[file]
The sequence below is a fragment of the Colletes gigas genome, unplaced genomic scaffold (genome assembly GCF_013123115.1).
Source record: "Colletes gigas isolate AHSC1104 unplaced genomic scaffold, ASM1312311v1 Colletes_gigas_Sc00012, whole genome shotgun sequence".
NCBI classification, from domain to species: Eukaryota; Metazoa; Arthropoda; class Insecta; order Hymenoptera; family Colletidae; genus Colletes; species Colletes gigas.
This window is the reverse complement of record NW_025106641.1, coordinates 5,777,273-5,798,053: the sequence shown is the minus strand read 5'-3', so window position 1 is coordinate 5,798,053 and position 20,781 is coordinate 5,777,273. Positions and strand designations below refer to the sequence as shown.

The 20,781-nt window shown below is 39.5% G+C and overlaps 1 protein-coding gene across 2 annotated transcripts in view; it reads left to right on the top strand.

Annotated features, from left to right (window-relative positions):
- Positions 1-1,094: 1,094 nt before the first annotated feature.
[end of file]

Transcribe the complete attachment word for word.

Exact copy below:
The sequence below is a fragment of the Colletes gigas genome, unplaced genomic scaffold (genome assembly GCF_013123115.1).
Source record: "Colletes gigas isolate AHSC1104 unplaced genomic scaffold, ASM1312311v1 Colletes_gigas_Sc00012, whole genome shotgun sequence".
NCBI classification, from domain to species: Eukaryota; Metazoa; Arthropoda; class Insecta; order Hymenoptera; family Colletidae; genus Colletes; species Colletes gigas.
This window is the reverse complement of record NW_025106641.1, coordinates 5,777,273-5,798,053: the sequence shown is the minus strand read 5'-3', so window position 1 is coordinate 5,798,053 and position 20,781 is coordinate 5,777,273. Positions and strand designations below refer to the sequence as shown.

The 20,781-nt window shown below is 39.5% G+C and overlaps 1 protein-coding gene across 2 annotated transcripts in view; it reads left to right on the top strand.

Annotated features, from left to right (window-relative positions):
- Positions 1-1,094: 1,094 nt before the first annotated feature.